L2E PBS Frontline: Perpetua, Iconic Martyr and Unsung Hero
PBS Frontline: From Jesus to Christ
Part Two: The Prison Diary of Perpetua, a Martyr
Original Article Here
PBS has some incredibly detailed and informative pieces that they air, and periodically, they show one production that just sticks with you. For me the segment on the martyrdom of Perpetua, in the Frontline series From Jesus to Christ, was that piece.
In the early 3rd century, around the year 203 in ancient Carthage, North Africa, Christianity was quickly becoming a crime and recanting Christ was the only path to freedom. Perpetua, a pregnant North African woman chose to give up wealth, freedom, and eventually her life, instead of renouncing her faith in Jesus. Perpetua was charged and imprisoned for her faith. She had caught the attention of the Governor, who begged her to cooperate and pay her dues. At one point, her own father pleads with her, practically beating her into renouncing Christ in order to be freed, but Perpetua chooses death. As she documents her entire experience in a personal diary, she gives birth and has to give up her only child before she is sent to the arena. Her diary is completed by another Christian, possibly someone who admired her faith, came to visit her in prison, and went with her to the arena for her death. The diary concludes with Perpetua being mauled and tormented by several animals and then a trembling young gladiator is sent to execute her. Even in the face of her own executioner Perpetua is confident, tranquil, and resolved to the point that she guides the gladiator's sword to her own throat and he slays her.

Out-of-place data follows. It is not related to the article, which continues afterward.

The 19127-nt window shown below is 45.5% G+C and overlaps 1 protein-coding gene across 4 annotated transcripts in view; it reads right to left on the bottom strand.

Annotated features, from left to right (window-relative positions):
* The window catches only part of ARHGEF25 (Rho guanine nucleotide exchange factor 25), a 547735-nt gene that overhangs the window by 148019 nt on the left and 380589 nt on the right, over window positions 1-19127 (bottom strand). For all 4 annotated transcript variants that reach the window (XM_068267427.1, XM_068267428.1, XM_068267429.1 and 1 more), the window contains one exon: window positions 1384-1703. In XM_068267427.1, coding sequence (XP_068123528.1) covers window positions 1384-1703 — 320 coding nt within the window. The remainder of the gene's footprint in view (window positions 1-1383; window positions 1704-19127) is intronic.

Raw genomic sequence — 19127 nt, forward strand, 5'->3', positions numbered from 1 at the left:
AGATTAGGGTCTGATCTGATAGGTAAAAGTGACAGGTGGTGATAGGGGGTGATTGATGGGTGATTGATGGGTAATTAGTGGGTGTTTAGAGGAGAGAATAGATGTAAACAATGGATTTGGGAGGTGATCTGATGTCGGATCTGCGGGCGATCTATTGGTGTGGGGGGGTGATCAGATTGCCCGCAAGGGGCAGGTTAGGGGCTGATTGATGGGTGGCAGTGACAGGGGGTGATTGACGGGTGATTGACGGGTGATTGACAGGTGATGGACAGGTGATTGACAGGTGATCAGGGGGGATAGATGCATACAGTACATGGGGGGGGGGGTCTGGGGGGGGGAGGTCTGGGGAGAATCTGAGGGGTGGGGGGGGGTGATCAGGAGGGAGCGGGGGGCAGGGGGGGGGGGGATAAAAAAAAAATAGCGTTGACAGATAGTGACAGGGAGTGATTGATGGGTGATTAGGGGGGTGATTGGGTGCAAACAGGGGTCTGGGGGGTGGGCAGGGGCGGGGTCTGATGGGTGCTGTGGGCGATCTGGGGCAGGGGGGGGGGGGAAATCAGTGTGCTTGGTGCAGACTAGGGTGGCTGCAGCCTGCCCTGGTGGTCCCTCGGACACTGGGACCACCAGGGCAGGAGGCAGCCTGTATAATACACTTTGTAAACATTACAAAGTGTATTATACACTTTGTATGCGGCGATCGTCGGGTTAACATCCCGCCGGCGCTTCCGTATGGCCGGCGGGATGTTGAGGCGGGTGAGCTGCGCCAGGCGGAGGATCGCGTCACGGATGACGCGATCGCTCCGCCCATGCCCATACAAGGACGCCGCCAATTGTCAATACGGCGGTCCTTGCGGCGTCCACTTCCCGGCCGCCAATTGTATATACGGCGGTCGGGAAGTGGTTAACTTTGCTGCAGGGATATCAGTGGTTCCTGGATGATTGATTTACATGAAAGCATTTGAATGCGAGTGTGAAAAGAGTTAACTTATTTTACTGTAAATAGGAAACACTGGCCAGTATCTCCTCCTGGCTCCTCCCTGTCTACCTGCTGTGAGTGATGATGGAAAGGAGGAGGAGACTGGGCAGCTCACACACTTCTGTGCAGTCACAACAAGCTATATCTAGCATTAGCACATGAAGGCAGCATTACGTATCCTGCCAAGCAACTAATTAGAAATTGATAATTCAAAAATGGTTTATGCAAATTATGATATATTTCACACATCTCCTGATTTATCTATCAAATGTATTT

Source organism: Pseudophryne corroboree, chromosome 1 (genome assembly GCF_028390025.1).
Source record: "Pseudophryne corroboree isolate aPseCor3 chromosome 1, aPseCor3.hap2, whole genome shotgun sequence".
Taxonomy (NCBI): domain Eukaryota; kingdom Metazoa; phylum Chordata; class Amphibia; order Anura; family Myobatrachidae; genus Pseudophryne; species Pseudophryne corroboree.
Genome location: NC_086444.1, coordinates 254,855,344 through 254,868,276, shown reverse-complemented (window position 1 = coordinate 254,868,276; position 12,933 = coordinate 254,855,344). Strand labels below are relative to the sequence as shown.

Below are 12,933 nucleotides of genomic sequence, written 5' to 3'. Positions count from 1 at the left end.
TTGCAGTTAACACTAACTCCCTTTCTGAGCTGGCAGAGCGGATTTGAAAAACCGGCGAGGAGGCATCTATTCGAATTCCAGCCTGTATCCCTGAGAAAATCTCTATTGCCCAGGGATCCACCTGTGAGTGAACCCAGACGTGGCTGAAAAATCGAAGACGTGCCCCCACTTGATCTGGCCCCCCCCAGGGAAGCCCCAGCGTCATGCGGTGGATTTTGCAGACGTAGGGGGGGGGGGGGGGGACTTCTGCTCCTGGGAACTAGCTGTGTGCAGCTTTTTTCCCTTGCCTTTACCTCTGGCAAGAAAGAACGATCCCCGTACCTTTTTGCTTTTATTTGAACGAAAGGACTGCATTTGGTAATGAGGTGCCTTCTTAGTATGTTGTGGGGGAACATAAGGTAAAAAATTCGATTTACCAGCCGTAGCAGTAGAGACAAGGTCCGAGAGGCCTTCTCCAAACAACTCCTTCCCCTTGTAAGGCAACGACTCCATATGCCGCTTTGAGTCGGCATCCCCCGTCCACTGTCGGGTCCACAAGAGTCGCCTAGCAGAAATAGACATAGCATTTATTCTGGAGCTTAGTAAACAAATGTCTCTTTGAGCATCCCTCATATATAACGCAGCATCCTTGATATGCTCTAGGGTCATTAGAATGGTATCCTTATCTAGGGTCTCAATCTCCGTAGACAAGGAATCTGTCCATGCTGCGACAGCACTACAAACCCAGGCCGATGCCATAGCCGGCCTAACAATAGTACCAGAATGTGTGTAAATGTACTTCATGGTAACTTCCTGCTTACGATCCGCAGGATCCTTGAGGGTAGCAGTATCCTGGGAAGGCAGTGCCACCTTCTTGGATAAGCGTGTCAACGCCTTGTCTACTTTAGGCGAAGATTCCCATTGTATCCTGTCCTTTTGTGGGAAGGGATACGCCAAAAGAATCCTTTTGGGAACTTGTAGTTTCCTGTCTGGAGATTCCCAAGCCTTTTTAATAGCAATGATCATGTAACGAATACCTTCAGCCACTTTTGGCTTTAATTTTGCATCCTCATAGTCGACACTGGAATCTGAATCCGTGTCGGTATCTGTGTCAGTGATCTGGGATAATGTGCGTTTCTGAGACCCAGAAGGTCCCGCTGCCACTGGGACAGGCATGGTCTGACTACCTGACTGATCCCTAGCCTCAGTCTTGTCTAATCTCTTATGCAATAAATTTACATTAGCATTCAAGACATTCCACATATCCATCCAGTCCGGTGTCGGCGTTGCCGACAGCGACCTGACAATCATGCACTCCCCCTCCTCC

Some may term that stubborn, but others would call it heroic. I belong to the latter group, and not only do I deem it heroic, but also obedient. Perpetua was a woman worthy of the calling*, a woman after God's own heart, for she did not need to hold violent protests to stand up for what she believed in, her heroism exuded great serenity and much submission to God's will. In one of Peter's letters to persecuted Christians, he writes that a woman of a gentle and quiet spirit is of great worth in God's sight.* And I believe that a woman of circumstance such as Perpetua could only be confident because of the fact that her death would mean freedom to be dispatched towards heaven. Historians have not found the diaries of many martyrs, in fact, its more likely that in the face of persecution, people often recanted their faith in Christ and then eventually repented and returned to the faith. Perpetua, however, was in a class of her own.
In one of the synoptic gospels, Jesus shares a parable about justice and persistence in which a widow consistently brings her case to the judge in order to receive justice. With much annoyance and little deliberation, the judge grants the woman's pleas and justice is served. The point of this parable is to show that persistence and boldness are rewarded. And given the fact that we live in a microwave society, where everything moves at the speed of light, and things are here today gone tomorrow, its not surprising that Jesus ends the parable with this question to his disciples, "When the Son of Man comes, will he find faith on earth?"*
"In the blood of the martyrs, lie the seeds of the church." Are you willing to be a martyr for your faith?
Listen to the story of Perpetua
*(Ephesians 4:1) (2Thessalonians 1:11)